Los Angeles High School of the Arts

Trump’s election: Finding a voice for undocumented immigrants

The importance of giving undocumented immigrants an audience to talk about who they are and not just rely on the mainstream depictions of immigrants is important in the battle against prejudice. When Donald J. Trump said, “When Mexico sends its people, they’re not sending their best. They’re not sending you. They’re not sending you. They’re sending people who have lots of problems, and they’re bringing those problems with us. They’re bringing drugs. They’re bringing crime. They’re rapists…” and we can’t forget “calling for a total and complete shutdown of Muslims entering the United States…” He speaks intense and irrational dislike and fear of people from other countries and he’s expressing racism, which leads to anyone else that’s xenophobic being racist towards immigrants and other minorities.

On Nov. 4, 2008, then-Senator Barack Obama gave undocumented immigrants and minorities a sense of hope. Undocumented immigrants hope to be equal with all human beings. Even with their hope, we fear to lose all they have: their families, homes, and rights. This isn’t all they fear. They also fear discrimination, deportation, and a number of other things. Many undocumented have a dream of being seen as people who are a part of the United States, but undocumented immigrants aren’t the only ones that fear all these possible outcomes; their U.S. born children or undocumented children also share these fears.

Undocumented people don’t come to the U.S. to commit crimes. They come to find opportunities that aren’t offered in their countries. People forget that it’s the same situation from 1607 when the English came to the “New World” when the population was growing in England and jobs where hard to find, which established James Town. Immigrants come to the U.S. to seek a better life for themselves and their children. Others come to find work to send money back to their home countries. They come with the hope to find opportunities just like anybody else.

The children of undocumented parents have feared the 2016 presidential election because of racism, sexism, and the over all prejudice. Trump has called women pigs, categorized all Latinos as “ Mexicans,” and referred to all Muslims as terrorist. As an American student who attends an LAUSD school, I was able to realize that the U.S. was a place for all people. There are over 42.4 million immigrants in the U.S. according to U.S. Senses Bureau’s American Community Survey (ACS).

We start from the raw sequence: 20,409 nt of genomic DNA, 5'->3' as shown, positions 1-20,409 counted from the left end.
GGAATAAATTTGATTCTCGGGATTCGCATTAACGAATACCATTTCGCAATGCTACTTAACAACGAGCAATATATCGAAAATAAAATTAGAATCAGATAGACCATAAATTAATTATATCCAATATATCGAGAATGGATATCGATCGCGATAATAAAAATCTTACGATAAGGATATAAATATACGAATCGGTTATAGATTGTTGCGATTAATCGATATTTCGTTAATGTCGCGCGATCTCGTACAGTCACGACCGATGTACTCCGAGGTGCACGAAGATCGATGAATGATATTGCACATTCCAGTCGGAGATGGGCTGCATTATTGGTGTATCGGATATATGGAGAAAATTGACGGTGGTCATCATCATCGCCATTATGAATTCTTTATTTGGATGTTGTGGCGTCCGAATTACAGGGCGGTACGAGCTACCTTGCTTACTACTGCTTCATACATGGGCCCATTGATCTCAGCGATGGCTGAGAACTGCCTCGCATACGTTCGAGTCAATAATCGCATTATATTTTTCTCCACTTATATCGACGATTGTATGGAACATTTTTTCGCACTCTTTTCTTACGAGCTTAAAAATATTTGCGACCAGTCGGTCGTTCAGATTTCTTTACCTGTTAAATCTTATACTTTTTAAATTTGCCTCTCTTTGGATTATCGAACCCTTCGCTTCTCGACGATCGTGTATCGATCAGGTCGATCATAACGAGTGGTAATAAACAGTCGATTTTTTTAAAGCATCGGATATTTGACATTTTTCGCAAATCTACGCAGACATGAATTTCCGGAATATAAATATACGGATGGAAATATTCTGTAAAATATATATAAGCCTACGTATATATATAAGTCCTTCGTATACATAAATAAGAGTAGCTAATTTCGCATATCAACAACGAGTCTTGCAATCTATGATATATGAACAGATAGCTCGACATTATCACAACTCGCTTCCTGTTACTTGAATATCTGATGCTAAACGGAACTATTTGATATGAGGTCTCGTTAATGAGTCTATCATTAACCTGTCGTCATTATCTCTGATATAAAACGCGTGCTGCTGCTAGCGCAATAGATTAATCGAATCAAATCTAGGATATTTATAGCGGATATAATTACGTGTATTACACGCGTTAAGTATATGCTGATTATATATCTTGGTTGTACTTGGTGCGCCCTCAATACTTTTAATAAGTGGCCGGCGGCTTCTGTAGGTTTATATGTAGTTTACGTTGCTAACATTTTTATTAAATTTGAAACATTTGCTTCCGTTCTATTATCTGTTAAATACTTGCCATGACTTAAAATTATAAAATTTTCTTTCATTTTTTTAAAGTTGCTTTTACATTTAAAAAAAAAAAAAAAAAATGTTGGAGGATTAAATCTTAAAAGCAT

Throughout the interviews with undocumented parents, children, and U.S. born children, their responses emphasized the same idea: the majority of the fears children have were to see their families be deported despite working hard to get a livelihood in America.

“If they get deported, I wouldn’t know what to do without them. They would be forced to leave me while I stay behind, not knowing what to do with myself,” one teen said, who wished to not be identified.

Children also desired to give their undocumented parents their documents and legal status because they wish to visit their home country to see their families. Some children said their parents have been waiting for more than 17 years for their documents. The only thing they can is hope for the best for their families and relatives.

Among the many fears of undocumented parents, is the fear of being deported and having to leave their children behind. They hope to get their documents and “papeles” or legal status in this country. They also believed that the U.S. was a place for opportunities and a place of hope, but after the presidential election results, that hope may falter.

“Go back from where you came from” or “speak English, this is America,” one parent, who wished not to be identified, said she has been told. “It was such a disappointment because I’m here doing a job they wouldn’t like to do. U.S. Hispanics will be in the fields picking food, selling ice cream in 90-100 degree weather, selling fruit or flowers on the streets just to make a couple of dollars to keep a roof over our heads and have food on the table.”

Most Latinos work two part-time jobs or just one but most of the time it’s serving others in a restaurants, which includes cooking or washing dishes; babysitting, house cleaning, or other minimum wage jobs.

Throughout the interviews they all asked me “could he [Trump] deport us? Can he actually build that wall?” Their faces concerned, and eyes filled with fear, the only thing I could tell them was that it would take a long time for that to happen.

“It’s absurd how he refers to all the Hispanic races as ‘Mexicans’, we aren’t all the same. Why label us as something we aren’t, assuming we are all from the same country,” another parent, who wished not be identified, said. “I don’t understand why he would say we bring crime, drugs, and are rapists. It would be like if I said all whites: abuse women, murder, are robbers, and commit aggravated assault.”

Despite the fear in these families, they still have hope that one day things will change and they’ll be accepted. The election results seem very grim, but what’s important for people is to stay strong and stick together through whatever may happen.

Though many face tremendous fear, many have a tremendous amount of hope. We are all human beings and we shouldn’t be judged for who we are or how we live. No one deserves to live in fear based on who we are, whether that’s Latino, Asian, African, Muslim, LGBT, or female, we are all here to live a good life, not to be stereotyped by comments like, “Mexicans are drug dealers, Africans should be in the fields, women are weak, Muslims are terrorists,” because race doesn’t prescribe crime or career, gender and sex doesn’t assign strength or beauty, and terrorism has no religion. American immigrants are what make America great and not by discrimination, but by working together.